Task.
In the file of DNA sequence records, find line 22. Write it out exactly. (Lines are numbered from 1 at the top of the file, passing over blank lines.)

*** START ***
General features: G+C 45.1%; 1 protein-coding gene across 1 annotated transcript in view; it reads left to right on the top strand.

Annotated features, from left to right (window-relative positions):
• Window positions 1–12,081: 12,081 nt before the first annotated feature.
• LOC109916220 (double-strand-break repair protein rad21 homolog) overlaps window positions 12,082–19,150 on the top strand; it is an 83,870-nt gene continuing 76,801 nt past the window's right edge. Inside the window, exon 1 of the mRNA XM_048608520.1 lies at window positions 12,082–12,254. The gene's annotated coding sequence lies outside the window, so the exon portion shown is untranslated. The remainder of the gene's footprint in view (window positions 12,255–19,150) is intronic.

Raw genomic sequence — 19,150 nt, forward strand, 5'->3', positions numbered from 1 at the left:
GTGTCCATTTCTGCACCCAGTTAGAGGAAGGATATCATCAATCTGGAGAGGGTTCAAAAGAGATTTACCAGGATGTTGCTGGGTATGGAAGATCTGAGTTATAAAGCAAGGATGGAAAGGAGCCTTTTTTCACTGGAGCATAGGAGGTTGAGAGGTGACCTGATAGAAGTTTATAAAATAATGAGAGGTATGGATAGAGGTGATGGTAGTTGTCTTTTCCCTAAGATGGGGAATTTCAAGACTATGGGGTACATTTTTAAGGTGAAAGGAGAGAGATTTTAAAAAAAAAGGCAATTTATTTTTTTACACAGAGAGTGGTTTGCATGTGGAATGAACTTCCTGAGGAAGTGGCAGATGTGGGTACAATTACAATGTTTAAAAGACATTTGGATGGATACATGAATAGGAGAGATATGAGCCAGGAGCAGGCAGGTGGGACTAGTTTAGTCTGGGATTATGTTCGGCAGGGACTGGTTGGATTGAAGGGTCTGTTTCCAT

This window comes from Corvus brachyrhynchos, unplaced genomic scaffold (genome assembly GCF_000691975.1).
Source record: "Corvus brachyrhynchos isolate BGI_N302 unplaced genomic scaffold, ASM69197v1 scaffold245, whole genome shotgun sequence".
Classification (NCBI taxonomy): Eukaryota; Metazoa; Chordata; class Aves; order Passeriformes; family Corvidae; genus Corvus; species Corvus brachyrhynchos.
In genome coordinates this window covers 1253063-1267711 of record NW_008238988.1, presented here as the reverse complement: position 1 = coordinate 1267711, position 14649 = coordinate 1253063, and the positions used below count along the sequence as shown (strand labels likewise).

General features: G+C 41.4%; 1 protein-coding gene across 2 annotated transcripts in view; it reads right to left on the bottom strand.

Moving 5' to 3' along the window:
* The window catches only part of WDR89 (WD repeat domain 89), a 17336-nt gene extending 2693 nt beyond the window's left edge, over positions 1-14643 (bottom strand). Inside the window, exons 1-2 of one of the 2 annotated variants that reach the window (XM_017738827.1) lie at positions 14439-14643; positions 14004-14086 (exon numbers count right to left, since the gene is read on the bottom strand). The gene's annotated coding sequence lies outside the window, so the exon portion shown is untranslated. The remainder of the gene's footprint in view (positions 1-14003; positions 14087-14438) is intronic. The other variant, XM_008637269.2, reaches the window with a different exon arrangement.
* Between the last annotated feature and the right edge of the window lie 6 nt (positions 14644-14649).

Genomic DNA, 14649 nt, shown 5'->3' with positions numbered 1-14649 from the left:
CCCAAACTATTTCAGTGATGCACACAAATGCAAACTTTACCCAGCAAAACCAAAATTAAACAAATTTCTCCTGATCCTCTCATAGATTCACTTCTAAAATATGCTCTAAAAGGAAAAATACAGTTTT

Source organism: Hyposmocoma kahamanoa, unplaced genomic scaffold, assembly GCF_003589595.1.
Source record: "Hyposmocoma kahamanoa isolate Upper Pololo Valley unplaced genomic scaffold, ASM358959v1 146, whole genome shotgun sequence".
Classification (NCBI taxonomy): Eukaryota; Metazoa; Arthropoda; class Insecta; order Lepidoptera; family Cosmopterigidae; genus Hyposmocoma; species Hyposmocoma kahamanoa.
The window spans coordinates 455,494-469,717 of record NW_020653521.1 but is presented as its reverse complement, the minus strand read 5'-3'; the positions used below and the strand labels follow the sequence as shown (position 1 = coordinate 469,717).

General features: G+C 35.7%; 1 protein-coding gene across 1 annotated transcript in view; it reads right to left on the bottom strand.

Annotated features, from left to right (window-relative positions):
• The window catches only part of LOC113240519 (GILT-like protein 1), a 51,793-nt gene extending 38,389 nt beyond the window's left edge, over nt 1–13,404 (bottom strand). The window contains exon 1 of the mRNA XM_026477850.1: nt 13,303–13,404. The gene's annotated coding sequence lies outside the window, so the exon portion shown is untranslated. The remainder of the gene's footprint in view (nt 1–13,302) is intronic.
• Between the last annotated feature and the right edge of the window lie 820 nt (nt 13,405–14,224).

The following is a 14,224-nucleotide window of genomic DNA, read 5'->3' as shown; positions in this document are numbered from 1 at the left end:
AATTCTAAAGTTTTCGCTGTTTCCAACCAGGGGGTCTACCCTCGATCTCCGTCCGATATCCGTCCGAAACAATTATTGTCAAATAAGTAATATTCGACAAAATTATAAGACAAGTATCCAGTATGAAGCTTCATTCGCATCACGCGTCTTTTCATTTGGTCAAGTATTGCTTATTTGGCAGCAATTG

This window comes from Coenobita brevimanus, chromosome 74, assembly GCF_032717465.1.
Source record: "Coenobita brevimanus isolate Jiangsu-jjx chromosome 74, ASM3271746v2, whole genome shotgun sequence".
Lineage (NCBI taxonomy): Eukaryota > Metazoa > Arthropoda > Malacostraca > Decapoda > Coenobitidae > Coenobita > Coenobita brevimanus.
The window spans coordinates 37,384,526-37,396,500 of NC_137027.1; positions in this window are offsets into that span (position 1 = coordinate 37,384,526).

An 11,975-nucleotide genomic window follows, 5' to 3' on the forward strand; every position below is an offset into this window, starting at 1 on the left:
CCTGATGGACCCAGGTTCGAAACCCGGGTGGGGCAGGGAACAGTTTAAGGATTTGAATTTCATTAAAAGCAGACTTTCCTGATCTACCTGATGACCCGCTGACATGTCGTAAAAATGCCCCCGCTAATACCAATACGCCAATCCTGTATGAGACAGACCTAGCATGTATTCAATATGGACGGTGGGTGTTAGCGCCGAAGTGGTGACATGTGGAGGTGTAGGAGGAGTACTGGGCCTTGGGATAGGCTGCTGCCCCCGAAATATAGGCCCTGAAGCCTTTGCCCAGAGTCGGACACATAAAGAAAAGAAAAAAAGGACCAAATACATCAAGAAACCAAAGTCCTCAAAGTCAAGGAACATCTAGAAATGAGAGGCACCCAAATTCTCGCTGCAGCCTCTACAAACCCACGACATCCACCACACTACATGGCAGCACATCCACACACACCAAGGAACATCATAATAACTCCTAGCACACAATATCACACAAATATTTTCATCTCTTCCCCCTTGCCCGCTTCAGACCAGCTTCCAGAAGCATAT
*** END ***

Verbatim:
Annotated features, from left to right (window-relative positions):